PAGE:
I read in a newspaper recently that a committee had been formed to celebrate 2016 as Visit Eastern Nepal Year. That’s a great idea, and one that has been a long time in the coming, for eastern Nepal is full of great natural beauty and extremely hospitable people. Unlike the far-west, there is no far-east in the country, but the further east you go, the better is everything, including the weather. You get good rains here, and so the forests are verdant, the paddy fields are lush green, and the rolling tea estates are very pleasant to look at.
While Ilam, where most of Nepal’s tea estates are, and Taplejung get a fair amount of tourists, there’s a district called Sankhuwasabha that is also pretty fetching, and where the best khukuris are made. Yes, the very same khukuris that the Gurkhas made so famous in the two Great Wars. The prima donna of eastern Nepal, however, is Kangchenjunga, which at 8,586 m, is the third highest peak in the world. It’s not only for its height that it is so well known, it is also one of the best looking mountains in the Himalayan range, equal to Machhapuchchhre of Pokhara in beauty. It borders India, and is the highlight of Darjeeling—a most iconic backdrop to the queen of hill stations. Another famous peak in this region is Jannu (or Kumbakarna), which is 7,710 meters tall, and which used to be once called “Mystery Peak”.
Then, there is also the Makalu-Barun National Park here, established as an extension of Sagarmatha National Park (world’s highest national park) in 1992. It sprawls for some 1,500 km2 across Solukhumbu and Sankhuwasabha districts, and has Makalau (at 8,463 m, world’s 5th highest peak), Chamalangu (7,319 m), Baruntse (7,129 m), and Mera (6,654 m) within its precinct. This park has amazing elevation, with the Arun River valley (344-377 m) in the southeast arising to 8,463 m at the apex of Makalu. The park has many diverse species of fauna, including exotic ones like snow leopard, clouded leopard, red panda, Himalayan tahr, etc., with the Asian golden cat being one of the rarest. Plenty of bird species, too, including the rare rose-ringed parakeet, Blyth’s kingfisher, deep-blue kingfisher, blue-naped pitta, sultan tit, white-naped vuhina, and so on.
Now, you can trek through this area on your way to Makalu base camp. Generally, you start off by taking a 40-minute flight from Kathmandu to Tumlingtar (457 m). From here, you take a one-hour drive to Khandbari (1,036 m), the district headquarter, from where your trekking adventure begins. Here is where you’ll find people making the best khukuris. After a halt for the night in a lodge or homestay, the next morning you begin walking to Chichilla (1,920 m), about a five-hour hike. There’s a place called Chhyankuti Chhyankuti on the way, 10 km to the north of Khandbari that has spectacular views all around, including that of the magnificent Himalayan peaks. At Chichilla, you get comfortable lodgings for the night. Come the dawn, and you are again on the trail, this time to Mude (2,060 m), which will require about 5-6 hours. Along the route, you’ll be treated to some really rugged mountain landscapes.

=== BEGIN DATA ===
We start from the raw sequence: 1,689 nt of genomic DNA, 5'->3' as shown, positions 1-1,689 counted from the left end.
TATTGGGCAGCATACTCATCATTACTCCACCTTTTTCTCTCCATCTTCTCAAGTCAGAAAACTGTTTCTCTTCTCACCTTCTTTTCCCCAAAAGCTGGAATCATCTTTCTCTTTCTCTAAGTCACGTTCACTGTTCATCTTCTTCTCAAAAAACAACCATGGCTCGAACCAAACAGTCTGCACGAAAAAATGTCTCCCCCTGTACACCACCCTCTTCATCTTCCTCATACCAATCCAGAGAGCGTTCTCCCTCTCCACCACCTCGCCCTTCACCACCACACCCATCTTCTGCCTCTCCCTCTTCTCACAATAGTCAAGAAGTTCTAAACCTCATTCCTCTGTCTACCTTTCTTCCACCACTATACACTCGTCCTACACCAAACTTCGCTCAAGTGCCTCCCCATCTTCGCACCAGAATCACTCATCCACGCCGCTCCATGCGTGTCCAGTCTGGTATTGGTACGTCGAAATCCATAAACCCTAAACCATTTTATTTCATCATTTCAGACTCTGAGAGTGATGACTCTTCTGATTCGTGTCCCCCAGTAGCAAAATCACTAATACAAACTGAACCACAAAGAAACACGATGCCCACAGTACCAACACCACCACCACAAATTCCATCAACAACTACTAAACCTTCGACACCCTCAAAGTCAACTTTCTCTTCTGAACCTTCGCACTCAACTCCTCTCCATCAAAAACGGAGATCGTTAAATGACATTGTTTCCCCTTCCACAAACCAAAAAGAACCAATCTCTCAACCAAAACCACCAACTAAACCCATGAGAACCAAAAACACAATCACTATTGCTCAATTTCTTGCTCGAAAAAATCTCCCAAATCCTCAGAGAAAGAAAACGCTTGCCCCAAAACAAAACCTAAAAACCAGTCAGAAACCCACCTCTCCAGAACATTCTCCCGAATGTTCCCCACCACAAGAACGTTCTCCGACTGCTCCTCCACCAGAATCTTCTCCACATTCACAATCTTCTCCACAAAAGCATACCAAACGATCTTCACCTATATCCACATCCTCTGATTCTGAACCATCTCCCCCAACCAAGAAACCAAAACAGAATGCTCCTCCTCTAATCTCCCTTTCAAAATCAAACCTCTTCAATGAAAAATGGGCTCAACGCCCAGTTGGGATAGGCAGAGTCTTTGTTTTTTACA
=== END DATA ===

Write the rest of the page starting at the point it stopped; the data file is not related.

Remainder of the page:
After a night of rejuvenating sleep, you should be ready next day to take the 3-4 hour walk to Saduwa, which is in fact the last village before entering the Makalu-Barun National Park. Your hike will first take you steeply downhill, before again going steeply uphill. The next day, you trek to Tashigaon, stay in a teahouse, and enjoy the local culture. Your guides will usually allow you a day of rest and recuperation at Tashigaon. And, you will appreciate this, because the next day you walk up, up, and up for 6-8 hours to reach Khongma (3,400 m). Early the following morning, you go to Dobate, or Mombuk, (3,540 m), walking for some 4-5 hours. You got to start early so as to avoid landslides risks further in the day.
The coming days, you’ll be first hiking to Yangle, or Nhe Kharka, (3, 750 m, 4-5 h), then to Langmale, or Shersong (4,600 m, 6 h), before finally reaching the Makalu base camp which is at a height of 4,800 meters. There’s a lovely glacial lake called Dudh Pokhari that will mesmerize you with its serene beauty. The return trip is along the same route, and you’ll be back in Khandbari in 5-6 days time from the base camp. There are some other routes on this trek as well, and it’s up to you which one you choose. However, no matter which route you opt for, it will be one of the most exhilarating times of your entire life, that much can be assured! So, what say, do we now plan a trek in beautiful eastern Nepal?